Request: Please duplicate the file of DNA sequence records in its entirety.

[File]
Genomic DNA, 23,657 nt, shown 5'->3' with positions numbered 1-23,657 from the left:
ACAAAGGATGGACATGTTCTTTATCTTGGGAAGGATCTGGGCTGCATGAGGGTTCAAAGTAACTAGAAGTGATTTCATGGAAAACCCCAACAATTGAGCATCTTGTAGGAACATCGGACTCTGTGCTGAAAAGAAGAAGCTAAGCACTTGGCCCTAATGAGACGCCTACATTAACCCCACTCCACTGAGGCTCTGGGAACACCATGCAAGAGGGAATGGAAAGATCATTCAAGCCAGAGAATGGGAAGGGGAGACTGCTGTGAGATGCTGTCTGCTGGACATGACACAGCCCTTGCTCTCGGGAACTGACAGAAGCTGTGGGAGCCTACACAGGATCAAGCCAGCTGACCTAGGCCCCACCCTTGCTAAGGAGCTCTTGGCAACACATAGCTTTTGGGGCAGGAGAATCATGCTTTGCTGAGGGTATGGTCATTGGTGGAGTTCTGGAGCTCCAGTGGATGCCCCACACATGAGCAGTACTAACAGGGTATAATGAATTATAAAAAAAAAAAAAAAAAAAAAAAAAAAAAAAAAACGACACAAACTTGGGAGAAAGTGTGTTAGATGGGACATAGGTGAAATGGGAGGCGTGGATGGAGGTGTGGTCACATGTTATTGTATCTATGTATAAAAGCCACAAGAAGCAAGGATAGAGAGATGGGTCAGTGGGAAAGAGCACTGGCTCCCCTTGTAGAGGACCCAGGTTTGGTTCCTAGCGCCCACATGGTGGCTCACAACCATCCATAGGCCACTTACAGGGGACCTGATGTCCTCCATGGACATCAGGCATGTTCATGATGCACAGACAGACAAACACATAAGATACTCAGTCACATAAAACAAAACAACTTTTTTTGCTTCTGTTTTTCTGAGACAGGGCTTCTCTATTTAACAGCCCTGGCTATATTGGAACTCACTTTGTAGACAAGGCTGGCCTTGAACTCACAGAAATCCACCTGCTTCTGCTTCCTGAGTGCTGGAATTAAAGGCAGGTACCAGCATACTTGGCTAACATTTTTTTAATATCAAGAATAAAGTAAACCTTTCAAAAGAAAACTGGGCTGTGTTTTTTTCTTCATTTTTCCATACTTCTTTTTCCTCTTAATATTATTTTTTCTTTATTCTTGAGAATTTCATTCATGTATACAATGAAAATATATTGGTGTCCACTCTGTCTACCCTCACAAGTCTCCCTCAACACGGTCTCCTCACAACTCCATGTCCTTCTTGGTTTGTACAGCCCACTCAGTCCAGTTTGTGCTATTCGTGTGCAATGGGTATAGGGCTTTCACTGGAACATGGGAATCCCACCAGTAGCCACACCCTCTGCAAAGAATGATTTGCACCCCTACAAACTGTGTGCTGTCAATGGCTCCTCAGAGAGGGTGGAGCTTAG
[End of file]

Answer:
Genomic DNA, 23,657 nt, shown 5'->3' with positions numbered 1-23,657 from the left:
ACAAAGGATGGACATGTTCTTTATCTTGGGAAGGATCTGGGCTGCATGAGGGTTCAAAGTAACTAGAAGTGATTTCATGGAAAACCCCAACAATTGAGCATCTTGTAGGAACATCGGACTCTGTGCTGAAAAGAAGAAGCTAAGCACTTGGCCCTAATGAGACGCCTACATTAACCCCACTCCACTGAGGCTCTGGGAACACCATGCAAGAGGGAATGGAAAGATCATTCAAGCCAGAGAATGGGAAGGGGAGACTGCTGTGAGATGCTGTCTGCTGGACATGACACAGCCCTTGCTCTCGGGAACTGACAGAAGCTGTGGGAGCCTACACAGGATCAAGCCAGCTGACCTAGGCCCCACCCTTGCTAAGGAGCTCTTGGCAACACATAGCTTTTGGGGCAGGAGAATCATGCTTTGCTGAGGGTATGGTCATTGGTGGAGTTCTGGAGCTCCAGTGGATGCCCCACACATGAGCAGTACTAACAGGGTATAATGAATTATAAAAAAAAAAAAAAAAAAAAAAAAAAAAAAAAAACGACACAAACTTGGGAGAAAGTGTGTTAGATGGGACATAGGTGAAATGGGAGGCGTGGATGGAGGTGTGGTCACATGTTATTGTATCTATGTATAAAAGCCACAAGAAGCAAGGATAGAGAGATGGGTCAGTGGGAAAGAGCACTGGCTCCCCTTGTAGAGGACCCAGGTTTGGTTCCTAGCGCCCACATGGTGGCTCACAACCATCCATAGGCCACTTACAGGGGACCTGATGTCCTCCATGGACATCAGGCATGTTCATGATGCACAGACAGACAAACACATAAGATACTCAGTCACATAAAACAAAACAACTTTTTTTGCTTCTGTTTTTCTGAGACAGGGCTTCTCTATTTAACAGCCCTGGCTATATTGGAACTCACTTTGTAGACAAGGCTGGCCTTGAACTCACAGAAATCCACCTGCTTCTGCTTCCTGAGTGCTGGAATTAAAGGCAGGTACCAGCATACTTGGCTAACATTTTTTTAATATCAAGAATAAAGTAAACCTTTCAAAAGAAAACTGGGCTGTGTTTTTTTCTTCATTTTTCCATACTTCTTTTTCCTCTTAATATTATTTTTTCTTTATTCTTGAGAATTTCATTCATGTATACAATGAAAATATATTGGTGTCCACTCTGTCTACCCTCACAAGTCTCCCTCAACACGGTCTCCTCACAACTCCATGTCCTTCTTGGTTTGTACAGCCCACTCAGTCCAGTTTGTGCTATTCGTGTGCAATGGGTATAGGGCTTTCACTGGAACATGGGAATCCCACCAGTAGCCACACCCTCTGCAAAGAATGATTTGCACCCCTACAAACTGTGTGCTGTCAATGGCTCCTCAGAGAGGGTGGAGCTTAG